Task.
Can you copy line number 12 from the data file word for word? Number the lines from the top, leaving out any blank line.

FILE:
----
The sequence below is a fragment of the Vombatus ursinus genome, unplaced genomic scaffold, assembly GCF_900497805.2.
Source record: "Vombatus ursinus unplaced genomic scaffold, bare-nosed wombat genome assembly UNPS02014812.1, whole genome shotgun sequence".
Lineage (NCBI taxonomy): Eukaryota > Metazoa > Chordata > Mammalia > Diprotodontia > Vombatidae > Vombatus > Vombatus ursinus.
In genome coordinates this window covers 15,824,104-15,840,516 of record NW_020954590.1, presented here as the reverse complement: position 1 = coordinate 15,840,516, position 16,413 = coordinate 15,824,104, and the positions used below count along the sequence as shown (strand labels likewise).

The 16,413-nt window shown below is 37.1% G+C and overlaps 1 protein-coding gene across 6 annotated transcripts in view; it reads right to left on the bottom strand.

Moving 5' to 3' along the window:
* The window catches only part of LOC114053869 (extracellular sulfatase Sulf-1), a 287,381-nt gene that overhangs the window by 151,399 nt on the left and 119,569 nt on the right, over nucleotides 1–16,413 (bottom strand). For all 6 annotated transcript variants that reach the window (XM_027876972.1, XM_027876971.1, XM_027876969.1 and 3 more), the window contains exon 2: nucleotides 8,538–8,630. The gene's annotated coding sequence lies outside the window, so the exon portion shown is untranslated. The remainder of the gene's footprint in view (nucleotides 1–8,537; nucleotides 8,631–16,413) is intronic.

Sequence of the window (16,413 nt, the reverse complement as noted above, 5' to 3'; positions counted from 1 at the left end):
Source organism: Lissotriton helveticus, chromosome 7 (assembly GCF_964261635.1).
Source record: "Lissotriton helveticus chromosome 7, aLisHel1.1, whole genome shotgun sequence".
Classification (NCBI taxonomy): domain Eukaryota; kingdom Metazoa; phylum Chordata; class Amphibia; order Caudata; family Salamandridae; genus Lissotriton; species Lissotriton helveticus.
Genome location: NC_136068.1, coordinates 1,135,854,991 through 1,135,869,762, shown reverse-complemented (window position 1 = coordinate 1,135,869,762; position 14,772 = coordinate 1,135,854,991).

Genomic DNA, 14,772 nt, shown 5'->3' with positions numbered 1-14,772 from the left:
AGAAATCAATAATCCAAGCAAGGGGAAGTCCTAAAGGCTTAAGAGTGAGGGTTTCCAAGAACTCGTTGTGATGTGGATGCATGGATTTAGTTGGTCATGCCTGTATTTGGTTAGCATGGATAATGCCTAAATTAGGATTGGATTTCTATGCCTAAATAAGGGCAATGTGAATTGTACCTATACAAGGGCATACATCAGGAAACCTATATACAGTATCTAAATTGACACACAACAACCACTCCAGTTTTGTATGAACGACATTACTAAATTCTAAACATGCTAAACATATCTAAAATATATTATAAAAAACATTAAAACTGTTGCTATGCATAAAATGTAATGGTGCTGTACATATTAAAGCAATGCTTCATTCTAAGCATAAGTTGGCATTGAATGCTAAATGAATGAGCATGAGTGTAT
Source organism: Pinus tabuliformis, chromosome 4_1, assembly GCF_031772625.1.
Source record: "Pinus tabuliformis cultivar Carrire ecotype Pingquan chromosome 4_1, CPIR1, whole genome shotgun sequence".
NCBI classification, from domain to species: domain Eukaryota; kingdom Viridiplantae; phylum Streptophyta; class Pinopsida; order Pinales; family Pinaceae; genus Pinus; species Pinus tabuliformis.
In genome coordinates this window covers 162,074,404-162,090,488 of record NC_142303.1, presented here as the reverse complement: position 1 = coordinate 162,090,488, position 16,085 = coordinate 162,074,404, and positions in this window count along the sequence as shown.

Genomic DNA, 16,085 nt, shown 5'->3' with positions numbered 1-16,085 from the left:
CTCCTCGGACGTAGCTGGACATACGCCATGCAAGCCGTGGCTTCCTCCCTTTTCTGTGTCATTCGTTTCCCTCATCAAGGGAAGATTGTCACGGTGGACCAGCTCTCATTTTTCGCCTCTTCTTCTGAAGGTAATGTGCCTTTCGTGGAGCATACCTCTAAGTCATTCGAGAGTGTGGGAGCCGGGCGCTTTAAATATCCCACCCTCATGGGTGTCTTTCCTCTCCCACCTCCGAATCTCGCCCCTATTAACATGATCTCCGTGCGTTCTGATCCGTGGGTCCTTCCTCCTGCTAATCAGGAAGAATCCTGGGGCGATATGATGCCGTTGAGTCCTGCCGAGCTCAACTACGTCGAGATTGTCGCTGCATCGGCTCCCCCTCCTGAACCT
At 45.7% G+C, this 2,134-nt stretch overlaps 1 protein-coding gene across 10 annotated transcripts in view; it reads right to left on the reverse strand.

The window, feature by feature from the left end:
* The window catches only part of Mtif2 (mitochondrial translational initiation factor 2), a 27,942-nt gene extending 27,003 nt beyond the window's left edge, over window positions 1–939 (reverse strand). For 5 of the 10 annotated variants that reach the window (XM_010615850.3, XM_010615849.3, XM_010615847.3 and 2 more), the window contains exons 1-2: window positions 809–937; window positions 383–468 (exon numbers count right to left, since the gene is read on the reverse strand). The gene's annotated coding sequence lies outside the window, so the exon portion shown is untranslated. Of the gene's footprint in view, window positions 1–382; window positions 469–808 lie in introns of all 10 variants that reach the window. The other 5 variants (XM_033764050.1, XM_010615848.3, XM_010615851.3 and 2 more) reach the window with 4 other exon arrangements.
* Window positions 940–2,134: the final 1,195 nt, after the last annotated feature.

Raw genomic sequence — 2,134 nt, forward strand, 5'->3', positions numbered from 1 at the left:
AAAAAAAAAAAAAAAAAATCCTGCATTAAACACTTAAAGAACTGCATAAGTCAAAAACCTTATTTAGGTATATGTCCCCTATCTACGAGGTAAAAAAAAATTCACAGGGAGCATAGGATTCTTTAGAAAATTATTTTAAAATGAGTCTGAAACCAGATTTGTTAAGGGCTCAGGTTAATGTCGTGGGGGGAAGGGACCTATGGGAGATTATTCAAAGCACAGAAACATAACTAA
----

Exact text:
Genome location: NC_136068.1, coordinates 1,135,854,991 through 1,135,869,762, shown reverse-complemented (window position 1 = coordinate 1,135,869,762; position 14,772 = coordinate 1,135,854,991).